Participants from Germany, Ghana and Slovenia during the Bonn workshop of the African-European Youth Exchange (September 2020). Copyright: Sophia BachmannIn recent years, politically involved young people have become more visible in public debates. But they often feel that “grown-ups” still do not pay much attention to what they have to say. The almost 30 participants of the African-Europe Youth Exchange took a positive approach and produced a ten-point plan and ten short videos with their demands to African and European decision-makers.

Travel restrictions and other challenges could not stop a group of twelve dedicated youth representatives from eight African and European countries to meet in the former German capital (turned UN City) Bonn at the end of September. They were joined by around 15 online participants from both continents. The two-day discussions circled around one main question: “How can we shape governmental institutions in Africa and Europe to increase youths’ trust and participation in politics?”

Sophia Bachmann and Felix Kaminski, the German UN Youth Delegates for Sustainable Development who organised the workshop with support from VENRO, explain the rationale behind the African-European Youth Exchange: “We feel that we face similar challenges on both continents. State institutions and political processes are not accessible for and responsive to young people. In our discussions we want to find out how to increase young people’s trust in political institutions. But for that matter we need politicians and decision-makers who take our demands and perspectives seriously. We have to check whether they listen to us, and if they do, what they make out of our input. We must continue to make them aware of the importance of genuine youth participation in political and public life.”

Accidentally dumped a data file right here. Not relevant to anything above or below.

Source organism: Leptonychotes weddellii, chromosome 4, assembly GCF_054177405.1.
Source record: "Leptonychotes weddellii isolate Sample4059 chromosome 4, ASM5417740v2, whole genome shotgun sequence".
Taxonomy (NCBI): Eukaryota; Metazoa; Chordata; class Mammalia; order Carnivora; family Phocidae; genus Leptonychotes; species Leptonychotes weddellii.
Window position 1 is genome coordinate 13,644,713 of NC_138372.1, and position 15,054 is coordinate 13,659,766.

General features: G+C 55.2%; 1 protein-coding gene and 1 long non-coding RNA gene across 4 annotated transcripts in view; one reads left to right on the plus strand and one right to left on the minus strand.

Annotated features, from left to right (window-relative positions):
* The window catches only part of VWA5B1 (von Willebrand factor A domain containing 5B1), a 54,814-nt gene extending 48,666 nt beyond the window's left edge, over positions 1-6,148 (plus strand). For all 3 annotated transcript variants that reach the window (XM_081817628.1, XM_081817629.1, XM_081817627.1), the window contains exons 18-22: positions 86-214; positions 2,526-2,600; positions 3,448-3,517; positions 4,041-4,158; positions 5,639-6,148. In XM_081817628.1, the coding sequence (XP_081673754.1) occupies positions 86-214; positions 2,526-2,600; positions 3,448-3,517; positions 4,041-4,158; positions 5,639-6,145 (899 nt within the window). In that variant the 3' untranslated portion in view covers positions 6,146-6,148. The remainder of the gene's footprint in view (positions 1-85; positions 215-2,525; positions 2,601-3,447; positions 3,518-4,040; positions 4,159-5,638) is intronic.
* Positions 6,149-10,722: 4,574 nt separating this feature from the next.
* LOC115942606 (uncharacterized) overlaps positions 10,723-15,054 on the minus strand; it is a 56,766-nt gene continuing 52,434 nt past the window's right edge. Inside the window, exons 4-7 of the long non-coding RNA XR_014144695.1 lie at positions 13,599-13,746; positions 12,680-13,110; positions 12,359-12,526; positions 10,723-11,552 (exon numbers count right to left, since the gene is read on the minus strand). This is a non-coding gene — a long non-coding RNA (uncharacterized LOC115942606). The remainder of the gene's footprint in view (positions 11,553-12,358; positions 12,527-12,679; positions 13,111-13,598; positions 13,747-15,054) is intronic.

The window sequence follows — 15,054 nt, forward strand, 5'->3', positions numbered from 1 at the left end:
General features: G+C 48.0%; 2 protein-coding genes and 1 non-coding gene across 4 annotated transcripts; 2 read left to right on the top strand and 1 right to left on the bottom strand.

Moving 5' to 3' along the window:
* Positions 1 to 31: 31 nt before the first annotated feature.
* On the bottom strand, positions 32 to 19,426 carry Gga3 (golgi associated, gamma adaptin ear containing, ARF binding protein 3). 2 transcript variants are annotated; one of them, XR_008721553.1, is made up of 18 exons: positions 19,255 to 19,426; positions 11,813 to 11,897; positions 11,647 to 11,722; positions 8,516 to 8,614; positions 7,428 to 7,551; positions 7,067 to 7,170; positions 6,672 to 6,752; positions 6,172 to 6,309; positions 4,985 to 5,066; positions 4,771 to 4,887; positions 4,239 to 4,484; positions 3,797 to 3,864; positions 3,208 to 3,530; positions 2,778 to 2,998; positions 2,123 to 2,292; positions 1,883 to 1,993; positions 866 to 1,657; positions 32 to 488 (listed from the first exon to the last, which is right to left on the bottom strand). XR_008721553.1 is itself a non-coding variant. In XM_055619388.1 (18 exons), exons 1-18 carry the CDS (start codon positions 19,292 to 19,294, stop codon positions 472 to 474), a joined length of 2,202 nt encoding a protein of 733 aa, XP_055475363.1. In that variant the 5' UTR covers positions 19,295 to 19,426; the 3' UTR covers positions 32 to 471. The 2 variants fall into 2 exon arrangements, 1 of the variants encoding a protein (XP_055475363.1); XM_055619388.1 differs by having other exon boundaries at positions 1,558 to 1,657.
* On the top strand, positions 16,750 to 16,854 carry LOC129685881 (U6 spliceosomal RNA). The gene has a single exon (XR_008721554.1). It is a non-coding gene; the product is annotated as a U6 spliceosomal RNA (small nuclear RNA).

Ten demands, ten short videos

After a round of inputs from African and European experts, the almost 30 participants split up in smaller groups to think through what actually matters most in order to increase youths’ trust and participation in politics. At the end of the two-day workshop a ten-point plan and ten short videos with concrete demands to African and European decision-makers were ready.

At the macro level, the participants call for, among other things, institutionalised youth participation along the policy cycle and for better funding of youth policy activities. At the micro level, they call for an annual report in which the AU and EU explain to what extent they have implemented youth policy demands during the reporting period. Other demands include making political discussions more comprehensible by using easily understandable language or expanding cultural exchange programmes between Africa and Europe.

“We will present our demands at VENRO’s Africa-Europe Civil Society Conference on 16 October at a panel with Jutta Urpilainen, the EU Commissioner for International Partnerships, and in a subsequent workshop. But we will continue to spread our ideas after the conference as a contribution to the upcoming AU-EU Summit”, explain Sophia and Felix.

Take a closer look and take their demands seriously: One video per day will be published on VENRO’s YouTube channel from 6 to 15 October in anticipation of the Africa-Europe Civil Society Conference.

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